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The earliest edition of Love's Labor's Lost appeared in 1598, with the following title-page:-“A Pleasant conceited Comedie called Loues Labors lost. As it was presented before her Highness this last Christmas. Newly corrected and augmented by W. Shakespere. Imprinted at London by W. W. for Cuthbert Burby." (Reproduced in photo-lithography by W. Griggs with forewords by Dr. Furnivall, Shakespeare-Quarto Fascimiles, No. 5.)

The Folio Edition of 1623—probably reprinted from the Quarto-gives on the whole a somewhat better text of the play, though in two or three instances the earlier Quarto is helpful in restoring correct readings; both editions are marked by carelessness; some of the errors are of singular interest as throwing light on Shakespeare's workmanship. The title-page of the Quarto indicates that the play as published in 1598 represents a revised version of an earlier production. Various attempts have been made to separate the earlier and later portions; the text of the Quarto and Folio gives us a valuable clue; Act IV, üi, 299-304, and Act V, ii, 827-832, are obviously parts of the first sketch of the play printed by mistake; had the proofs of Quarto 1 been carefully read these lines would most certainly have been deleted; the former passage represents the rough draft of the great speech in which they occur; the latter gave place to Rosaline's speech “Oft have I heard of you, my Lord Biron” (V, ii, 851864). Probably a great part of the last Act has been rewritten, especially the close of the play from the entrance

vii

of Mercade. Mr. Spedding as far back as 1839 pointed out that the inequality in the length of the Acts gives us a hint where to look for the principal additions and alterations: in Act I Biron's remonstrance, and in Act IV nearly the whole of the close and a few lines at the opening of the Act, may probably be classed with the passages already. noted as belonging to Shakespeare's maturer work.

DATE OF COMPOSITION

All the recognized tests place Love's Labor's Lost among the earliest of Shakespeare's regular plays; it may certainly be regarded as among the first of his comedies. External evidence bearing on the date is somewhat scanty ; in addition to a mention of the play in Palladis Tamia in 1598, we have some lines by Robert Tofte in a poem entitled Alba; or, the Month’s Mind of a Melancholy Lover, published the same year, wherein our play is referred to in words suggesting that it was not then a recent production : "Love's Labour Lost I once did see.” Similarly in a letter by Sir Walter Cope to Lord Cranborne (1604) similar mention is made of this as “an old play” :-“Burbage is come and says there is no new play that the queen hath not seen, but they have revised an old one, called Love's Labour Lost, which for wit and mirth, he says, will please her exceedingly.” 1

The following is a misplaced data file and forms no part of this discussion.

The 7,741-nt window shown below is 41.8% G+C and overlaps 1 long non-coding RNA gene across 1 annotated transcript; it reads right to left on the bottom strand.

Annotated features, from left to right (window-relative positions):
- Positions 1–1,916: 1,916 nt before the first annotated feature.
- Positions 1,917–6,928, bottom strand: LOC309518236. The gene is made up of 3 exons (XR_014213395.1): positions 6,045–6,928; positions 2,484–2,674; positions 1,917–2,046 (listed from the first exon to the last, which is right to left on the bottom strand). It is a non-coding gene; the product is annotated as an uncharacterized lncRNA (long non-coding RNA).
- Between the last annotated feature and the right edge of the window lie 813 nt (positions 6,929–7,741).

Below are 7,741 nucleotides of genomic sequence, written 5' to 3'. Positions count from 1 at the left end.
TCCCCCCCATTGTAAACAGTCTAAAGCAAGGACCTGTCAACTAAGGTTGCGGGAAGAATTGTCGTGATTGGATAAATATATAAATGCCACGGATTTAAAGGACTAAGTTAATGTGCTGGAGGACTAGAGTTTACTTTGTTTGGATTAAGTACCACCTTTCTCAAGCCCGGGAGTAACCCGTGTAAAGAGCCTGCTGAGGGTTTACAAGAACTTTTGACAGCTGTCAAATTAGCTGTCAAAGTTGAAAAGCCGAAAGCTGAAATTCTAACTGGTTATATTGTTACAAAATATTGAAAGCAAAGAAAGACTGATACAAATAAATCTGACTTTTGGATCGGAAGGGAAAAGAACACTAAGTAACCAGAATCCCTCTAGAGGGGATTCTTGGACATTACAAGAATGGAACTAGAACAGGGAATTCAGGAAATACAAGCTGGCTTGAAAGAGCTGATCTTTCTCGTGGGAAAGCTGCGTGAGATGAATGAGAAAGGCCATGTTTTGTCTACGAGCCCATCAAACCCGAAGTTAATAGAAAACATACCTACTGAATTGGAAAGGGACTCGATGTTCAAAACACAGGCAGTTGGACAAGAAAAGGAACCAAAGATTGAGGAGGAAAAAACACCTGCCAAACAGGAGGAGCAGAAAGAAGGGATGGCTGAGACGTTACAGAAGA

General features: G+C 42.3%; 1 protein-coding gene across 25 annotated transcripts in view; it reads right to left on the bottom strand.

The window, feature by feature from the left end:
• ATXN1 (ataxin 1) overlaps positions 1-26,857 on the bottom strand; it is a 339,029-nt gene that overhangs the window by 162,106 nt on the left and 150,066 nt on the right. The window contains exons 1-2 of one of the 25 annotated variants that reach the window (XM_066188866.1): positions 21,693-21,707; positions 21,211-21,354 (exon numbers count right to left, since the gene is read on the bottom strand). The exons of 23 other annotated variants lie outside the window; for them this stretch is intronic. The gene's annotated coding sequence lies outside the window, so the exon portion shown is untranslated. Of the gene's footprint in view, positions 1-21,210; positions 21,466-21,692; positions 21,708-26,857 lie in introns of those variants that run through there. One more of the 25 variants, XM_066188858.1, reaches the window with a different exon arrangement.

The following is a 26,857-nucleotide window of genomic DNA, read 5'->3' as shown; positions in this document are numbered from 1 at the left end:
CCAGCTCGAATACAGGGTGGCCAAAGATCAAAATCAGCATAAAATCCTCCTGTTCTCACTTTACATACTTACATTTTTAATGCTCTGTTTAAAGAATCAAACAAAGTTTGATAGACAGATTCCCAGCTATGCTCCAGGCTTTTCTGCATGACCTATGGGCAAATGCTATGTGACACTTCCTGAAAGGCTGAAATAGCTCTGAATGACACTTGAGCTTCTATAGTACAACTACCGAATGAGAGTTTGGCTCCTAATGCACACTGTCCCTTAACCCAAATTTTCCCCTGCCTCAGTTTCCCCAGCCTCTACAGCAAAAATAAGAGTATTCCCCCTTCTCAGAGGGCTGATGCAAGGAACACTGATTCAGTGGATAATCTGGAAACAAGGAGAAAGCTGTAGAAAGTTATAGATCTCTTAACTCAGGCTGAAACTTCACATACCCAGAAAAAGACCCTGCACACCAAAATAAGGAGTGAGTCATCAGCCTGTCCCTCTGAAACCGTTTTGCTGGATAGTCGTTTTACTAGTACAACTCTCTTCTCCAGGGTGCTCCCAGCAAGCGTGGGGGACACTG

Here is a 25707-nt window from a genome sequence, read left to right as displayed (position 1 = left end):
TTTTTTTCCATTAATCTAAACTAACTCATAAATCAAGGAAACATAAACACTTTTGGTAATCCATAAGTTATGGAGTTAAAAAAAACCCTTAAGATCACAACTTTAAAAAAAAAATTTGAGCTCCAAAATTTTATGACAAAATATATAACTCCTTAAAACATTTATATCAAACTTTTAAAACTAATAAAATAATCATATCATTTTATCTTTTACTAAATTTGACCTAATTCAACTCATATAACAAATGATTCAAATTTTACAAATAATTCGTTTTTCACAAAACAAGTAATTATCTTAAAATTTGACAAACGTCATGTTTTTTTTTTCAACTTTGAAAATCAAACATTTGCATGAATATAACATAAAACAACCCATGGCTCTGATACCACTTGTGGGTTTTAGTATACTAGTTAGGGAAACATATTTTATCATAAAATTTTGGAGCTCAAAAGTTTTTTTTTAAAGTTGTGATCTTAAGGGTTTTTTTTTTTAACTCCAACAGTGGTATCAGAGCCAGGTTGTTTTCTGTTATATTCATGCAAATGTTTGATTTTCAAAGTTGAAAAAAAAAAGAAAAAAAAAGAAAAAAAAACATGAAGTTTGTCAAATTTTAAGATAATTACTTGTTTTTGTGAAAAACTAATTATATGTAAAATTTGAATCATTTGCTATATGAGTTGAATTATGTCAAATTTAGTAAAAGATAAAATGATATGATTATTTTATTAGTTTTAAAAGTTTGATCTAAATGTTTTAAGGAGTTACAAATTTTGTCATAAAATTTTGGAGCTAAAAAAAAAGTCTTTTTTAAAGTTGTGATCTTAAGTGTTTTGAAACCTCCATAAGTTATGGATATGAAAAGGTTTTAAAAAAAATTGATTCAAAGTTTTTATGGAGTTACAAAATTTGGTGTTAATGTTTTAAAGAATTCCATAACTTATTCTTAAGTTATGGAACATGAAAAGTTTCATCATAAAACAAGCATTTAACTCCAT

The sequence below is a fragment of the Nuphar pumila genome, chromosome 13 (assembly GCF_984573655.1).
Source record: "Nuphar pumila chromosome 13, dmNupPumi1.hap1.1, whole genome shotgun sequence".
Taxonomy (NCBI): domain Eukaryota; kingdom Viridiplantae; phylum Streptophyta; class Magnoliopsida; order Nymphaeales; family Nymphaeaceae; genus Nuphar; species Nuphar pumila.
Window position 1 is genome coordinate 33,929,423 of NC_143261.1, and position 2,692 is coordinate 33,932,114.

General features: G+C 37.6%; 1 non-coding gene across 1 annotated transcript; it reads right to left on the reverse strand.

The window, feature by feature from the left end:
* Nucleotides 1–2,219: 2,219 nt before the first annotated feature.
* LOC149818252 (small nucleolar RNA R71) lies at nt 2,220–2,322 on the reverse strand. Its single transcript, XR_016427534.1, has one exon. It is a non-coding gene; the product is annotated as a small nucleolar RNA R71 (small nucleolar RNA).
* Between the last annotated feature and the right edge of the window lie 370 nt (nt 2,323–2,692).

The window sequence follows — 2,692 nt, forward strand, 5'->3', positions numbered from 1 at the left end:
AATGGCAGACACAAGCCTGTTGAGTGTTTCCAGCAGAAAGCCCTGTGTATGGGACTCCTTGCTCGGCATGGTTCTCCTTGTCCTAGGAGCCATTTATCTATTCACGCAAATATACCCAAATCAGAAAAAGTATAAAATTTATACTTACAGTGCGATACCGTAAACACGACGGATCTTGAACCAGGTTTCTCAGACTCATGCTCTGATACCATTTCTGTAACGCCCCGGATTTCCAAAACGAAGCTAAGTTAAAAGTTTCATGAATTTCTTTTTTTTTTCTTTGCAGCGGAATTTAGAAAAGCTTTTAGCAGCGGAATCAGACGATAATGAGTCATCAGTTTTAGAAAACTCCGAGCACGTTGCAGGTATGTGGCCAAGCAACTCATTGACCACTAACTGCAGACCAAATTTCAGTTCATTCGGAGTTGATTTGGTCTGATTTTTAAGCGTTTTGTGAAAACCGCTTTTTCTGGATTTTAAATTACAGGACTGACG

All this, however, adds little to the information given on the title-page of the first Quarto.

Dr. Grosart, in his edition of Robert Southwell, contends that certain lines, written about 1594, apply to the eyes of Christ the idea contained in Biron's speech in the fifth Act:

“O sacred eyes ! the springs of living light,

The earthly heavens where angels joy to dwell. 1 Tofte and others call the play Love's Labour Lost; it is doubtful whether the correct title is Love's Labours Lost, or Love's Labour's Lost; the apostrophe is found in the headline of Quarto 1.

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